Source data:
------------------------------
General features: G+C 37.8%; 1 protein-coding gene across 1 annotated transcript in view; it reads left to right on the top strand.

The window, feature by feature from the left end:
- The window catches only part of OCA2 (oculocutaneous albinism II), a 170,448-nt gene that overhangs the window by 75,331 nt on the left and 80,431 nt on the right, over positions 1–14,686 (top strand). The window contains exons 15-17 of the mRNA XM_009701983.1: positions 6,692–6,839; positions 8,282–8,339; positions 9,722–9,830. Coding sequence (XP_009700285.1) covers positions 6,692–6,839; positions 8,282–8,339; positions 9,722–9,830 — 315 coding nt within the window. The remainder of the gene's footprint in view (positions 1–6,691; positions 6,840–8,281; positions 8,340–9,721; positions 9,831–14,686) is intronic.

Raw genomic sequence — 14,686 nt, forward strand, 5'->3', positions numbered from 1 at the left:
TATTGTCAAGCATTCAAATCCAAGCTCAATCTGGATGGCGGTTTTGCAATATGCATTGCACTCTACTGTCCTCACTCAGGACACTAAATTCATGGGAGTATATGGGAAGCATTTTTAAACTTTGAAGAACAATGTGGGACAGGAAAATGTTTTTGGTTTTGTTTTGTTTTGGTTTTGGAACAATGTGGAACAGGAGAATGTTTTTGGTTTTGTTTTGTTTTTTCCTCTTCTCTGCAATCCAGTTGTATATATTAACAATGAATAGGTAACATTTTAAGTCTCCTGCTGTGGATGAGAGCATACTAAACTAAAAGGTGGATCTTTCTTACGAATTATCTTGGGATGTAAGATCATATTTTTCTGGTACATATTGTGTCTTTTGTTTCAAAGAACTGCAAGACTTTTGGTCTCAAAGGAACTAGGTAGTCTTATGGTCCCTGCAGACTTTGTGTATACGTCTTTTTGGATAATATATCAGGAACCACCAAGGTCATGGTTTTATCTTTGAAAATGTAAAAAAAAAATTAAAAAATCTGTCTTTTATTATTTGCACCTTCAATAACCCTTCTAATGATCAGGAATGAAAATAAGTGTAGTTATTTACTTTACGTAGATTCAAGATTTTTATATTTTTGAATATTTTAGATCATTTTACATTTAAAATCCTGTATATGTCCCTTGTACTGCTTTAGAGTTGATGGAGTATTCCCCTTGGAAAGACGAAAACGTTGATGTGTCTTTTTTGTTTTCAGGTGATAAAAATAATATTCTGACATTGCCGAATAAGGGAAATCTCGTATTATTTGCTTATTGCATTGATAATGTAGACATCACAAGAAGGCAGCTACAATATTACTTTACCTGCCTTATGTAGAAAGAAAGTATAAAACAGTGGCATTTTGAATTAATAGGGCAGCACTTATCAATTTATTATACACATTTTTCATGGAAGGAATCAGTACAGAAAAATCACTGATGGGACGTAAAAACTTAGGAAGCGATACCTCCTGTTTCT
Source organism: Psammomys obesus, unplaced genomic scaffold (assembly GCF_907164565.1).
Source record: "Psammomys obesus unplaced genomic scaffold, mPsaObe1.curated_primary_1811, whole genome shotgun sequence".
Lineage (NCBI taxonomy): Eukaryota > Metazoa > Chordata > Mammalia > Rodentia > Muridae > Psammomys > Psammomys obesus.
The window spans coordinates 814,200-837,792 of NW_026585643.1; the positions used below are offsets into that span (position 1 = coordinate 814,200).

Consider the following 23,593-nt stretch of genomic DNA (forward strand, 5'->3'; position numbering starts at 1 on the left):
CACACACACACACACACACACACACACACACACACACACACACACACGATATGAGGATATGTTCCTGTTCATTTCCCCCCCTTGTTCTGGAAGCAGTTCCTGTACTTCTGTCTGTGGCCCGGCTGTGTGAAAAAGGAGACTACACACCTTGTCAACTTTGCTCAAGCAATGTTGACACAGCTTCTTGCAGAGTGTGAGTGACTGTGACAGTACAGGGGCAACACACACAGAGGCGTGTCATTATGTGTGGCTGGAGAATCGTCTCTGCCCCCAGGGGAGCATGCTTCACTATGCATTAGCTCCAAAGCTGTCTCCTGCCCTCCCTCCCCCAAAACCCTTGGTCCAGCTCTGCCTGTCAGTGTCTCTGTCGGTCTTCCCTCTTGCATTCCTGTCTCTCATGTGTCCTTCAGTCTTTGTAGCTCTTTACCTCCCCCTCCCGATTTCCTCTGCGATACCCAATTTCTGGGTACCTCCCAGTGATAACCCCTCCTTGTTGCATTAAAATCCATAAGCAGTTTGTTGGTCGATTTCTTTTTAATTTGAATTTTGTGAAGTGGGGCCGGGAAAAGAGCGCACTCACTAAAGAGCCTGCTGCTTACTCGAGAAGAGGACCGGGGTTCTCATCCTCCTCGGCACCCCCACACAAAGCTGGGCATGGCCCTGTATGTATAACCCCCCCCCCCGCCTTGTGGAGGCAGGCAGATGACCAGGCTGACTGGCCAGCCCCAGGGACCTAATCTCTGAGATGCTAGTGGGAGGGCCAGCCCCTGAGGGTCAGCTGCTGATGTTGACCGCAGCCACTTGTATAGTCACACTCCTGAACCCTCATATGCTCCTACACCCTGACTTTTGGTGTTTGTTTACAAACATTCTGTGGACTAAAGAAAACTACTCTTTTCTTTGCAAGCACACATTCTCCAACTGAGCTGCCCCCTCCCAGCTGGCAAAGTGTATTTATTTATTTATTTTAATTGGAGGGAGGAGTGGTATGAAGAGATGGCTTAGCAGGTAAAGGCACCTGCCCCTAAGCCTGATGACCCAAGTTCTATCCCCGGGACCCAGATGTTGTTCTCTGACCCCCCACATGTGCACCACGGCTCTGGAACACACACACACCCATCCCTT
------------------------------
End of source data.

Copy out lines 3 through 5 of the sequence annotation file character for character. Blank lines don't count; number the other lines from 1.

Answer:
- The window catches only part of OCA2 (oculocutaneous albinism II), a 170,448-nt gene that overhangs the window by 75,331 nt on the left and 80,431 nt on the right, over positions 1–14,686 (top strand). The window contains exons 15-17 of the mRNA XM_009701983.1: positions 6,692–6,839; positions 8,282–8,339; positions 9,722–9,830. Coding sequence (XP_009700285.1) covers positions 6,692–6,839; positions 8,282–8,339; positions 9,722–9,830 — 315 coding nt within the window. The remainder of the gene's footprint in view (positions 1–6,691; positions 6,840–8,281; positions 8,340–9,721; positions 9,831–14,686) is intronic.

Raw genomic sequence — 14,686 nt, forward strand, 5'->3', positions numbered from 1 at the left:
TATTGTCAAGCATTCAAATCCAAGCTCAATCTGGATGGCGGTTTTGCAATATGCATTGCACTCTACTGTCCTCACTCAGGACACTAAATTCATGGGAGTATATGGGAAGCATTTTTAAACTTTGAAGAACAATGTGGGACAGGAAAATGTTTTTGGTTTTGTTTTGTTTTGGTTTTGGAACAATGTGGAACAGGAGAATGTTTTTGGTTTTGTTTTGTTTTTTCCTCTTCTCTGCAATCCAGTTGTATATATTAACAATGAATAGGTAACATTTTAAGTCTCCTGCTGTGGATGAGAGCATACTAAACTAAAAGGTGGATCTTTCTTACGAATTATCTTGGGATGTAAGATCATATTTTTCTGGTACATATTGTGTCTTTTGTTTCAAAGAACTGCAAGACTTTTGGTCTCAAAGGAACTAGGTAGTCTTATGGTCCCTGCAGACTTTGTGTATACGTCTTTTTGGATAATATATCAGGAACCACCAAGGTCATGGTTTTATCTTTGAAAATGTAAAAAAAAAATTAAAAAATCTGTCTTTTATTATTTGCACCTTCAATAACCCTTCTAATGATCAGGAATGAAAATAAGTGTAGTTATTTACTTTACGTAGATTCAAGATTTTTATATTTTTGAATATTTTAGATCATTTTACATTTAAAATCCTGTATATGTCCCTTGTACTGCTTTAGAGTTGATGGAGTATTCCCCTTGGAAAGACGAAAACGTTGATGTGTCTTTTTTGTTTTCAGGTGATAAAAATAATATTCTGACATTGCCGAATAAGGGAAATCTCGTATTATTTGCTTATTGCATTGATAATGTAGACATCACAAGAAGGCAGCTACAATATTACTTTACCTGCCTTATGTAGAAAGAAAGTATAAAACAGTGGCATTTTGAATTAATAGGGCAGCACTTATCAATTTATTATACACATTTTTCATGGAAGGAATCAGTACAGAAAAATCACTGATGGGACGTAAAAACTTAGGAAGCGATACCTCCTGTTTCT